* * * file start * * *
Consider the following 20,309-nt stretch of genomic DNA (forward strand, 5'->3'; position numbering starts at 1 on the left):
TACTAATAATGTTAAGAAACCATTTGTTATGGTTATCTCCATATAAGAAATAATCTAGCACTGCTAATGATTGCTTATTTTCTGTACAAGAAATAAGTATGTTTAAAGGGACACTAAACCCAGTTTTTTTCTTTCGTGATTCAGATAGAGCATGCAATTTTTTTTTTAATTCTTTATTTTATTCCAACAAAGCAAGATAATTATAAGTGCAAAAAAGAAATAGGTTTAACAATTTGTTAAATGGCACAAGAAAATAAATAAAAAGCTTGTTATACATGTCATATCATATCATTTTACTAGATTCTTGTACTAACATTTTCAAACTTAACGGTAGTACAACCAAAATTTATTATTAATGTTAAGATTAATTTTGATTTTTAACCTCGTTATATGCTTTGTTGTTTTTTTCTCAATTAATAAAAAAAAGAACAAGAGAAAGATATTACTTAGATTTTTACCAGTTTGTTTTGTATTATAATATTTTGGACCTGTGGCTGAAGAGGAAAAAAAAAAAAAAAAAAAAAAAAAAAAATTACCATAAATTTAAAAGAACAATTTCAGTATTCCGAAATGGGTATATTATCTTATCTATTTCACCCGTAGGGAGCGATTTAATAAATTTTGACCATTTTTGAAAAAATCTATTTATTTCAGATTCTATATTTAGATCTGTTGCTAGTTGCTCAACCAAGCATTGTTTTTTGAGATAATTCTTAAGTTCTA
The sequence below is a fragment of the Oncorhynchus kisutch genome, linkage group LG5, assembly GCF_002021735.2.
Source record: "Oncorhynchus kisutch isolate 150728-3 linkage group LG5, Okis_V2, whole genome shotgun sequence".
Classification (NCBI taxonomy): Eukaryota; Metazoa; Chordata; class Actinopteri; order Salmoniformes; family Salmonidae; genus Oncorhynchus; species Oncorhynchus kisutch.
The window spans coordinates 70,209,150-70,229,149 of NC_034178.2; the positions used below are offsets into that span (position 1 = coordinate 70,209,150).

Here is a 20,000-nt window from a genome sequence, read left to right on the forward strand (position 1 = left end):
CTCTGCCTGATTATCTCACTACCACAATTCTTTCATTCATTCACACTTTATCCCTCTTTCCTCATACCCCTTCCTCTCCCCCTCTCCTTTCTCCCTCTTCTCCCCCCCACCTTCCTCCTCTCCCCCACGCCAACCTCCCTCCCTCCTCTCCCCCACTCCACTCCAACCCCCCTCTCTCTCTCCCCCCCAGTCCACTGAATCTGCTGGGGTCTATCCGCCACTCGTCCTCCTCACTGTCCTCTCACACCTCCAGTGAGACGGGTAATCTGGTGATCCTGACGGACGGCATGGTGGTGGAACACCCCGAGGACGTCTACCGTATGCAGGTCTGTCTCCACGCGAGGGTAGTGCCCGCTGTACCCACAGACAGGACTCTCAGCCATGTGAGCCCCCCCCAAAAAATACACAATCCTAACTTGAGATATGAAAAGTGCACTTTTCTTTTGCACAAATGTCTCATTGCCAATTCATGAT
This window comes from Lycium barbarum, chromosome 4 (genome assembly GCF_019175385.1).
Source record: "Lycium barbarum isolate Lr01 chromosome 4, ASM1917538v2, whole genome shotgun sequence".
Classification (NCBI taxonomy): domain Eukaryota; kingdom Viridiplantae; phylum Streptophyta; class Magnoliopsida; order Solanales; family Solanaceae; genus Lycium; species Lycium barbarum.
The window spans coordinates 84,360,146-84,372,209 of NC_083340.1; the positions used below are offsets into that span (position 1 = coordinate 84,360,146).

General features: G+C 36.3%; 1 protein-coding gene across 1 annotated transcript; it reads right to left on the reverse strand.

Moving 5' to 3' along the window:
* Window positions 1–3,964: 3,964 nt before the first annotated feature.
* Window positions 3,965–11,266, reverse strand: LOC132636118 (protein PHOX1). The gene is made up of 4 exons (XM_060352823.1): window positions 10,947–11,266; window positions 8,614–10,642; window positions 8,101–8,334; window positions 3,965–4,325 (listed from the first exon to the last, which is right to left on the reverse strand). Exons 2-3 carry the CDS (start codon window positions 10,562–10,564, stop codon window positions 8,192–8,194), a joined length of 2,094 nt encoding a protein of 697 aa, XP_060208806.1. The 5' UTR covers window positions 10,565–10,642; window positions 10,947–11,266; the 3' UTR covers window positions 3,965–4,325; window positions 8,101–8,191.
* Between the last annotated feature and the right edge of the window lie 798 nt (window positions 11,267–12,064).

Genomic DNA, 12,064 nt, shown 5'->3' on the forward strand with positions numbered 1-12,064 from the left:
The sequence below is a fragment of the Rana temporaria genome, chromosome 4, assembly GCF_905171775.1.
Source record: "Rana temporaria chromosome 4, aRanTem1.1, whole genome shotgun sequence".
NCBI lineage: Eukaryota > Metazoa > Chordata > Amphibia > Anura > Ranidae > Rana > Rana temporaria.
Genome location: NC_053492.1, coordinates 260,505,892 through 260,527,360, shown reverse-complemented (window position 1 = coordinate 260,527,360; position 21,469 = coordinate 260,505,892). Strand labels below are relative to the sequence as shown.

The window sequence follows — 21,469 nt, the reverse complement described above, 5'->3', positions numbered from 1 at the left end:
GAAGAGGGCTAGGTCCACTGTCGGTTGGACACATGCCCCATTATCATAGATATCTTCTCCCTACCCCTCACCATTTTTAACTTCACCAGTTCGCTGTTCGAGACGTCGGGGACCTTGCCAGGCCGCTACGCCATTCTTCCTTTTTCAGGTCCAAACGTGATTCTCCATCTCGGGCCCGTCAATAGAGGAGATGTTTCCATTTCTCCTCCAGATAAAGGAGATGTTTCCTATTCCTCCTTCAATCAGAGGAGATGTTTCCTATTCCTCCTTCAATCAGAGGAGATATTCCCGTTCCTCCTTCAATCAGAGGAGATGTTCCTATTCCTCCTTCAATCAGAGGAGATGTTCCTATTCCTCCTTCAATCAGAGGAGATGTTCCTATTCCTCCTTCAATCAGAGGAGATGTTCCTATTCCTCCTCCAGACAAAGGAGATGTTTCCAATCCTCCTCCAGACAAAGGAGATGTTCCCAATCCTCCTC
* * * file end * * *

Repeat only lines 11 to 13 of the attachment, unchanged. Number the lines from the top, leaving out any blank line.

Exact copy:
Classification (NCBI taxonomy): domain Eukaryota; kingdom Viridiplantae; phylum Streptophyta; class Magnoliopsida; order Solanales; family Solanaceae; genus Lycium; species Lycium barbarum.
The window spans coordinates 84,360,146-84,372,209 of NC_083340.1; the positions used below are offsets into that span (position 1 = coordinate 84,360,146).

General features: G+C 36.3%; 1 protein-coding gene across 1 annotated transcript; it reads right to left on the reverse strand.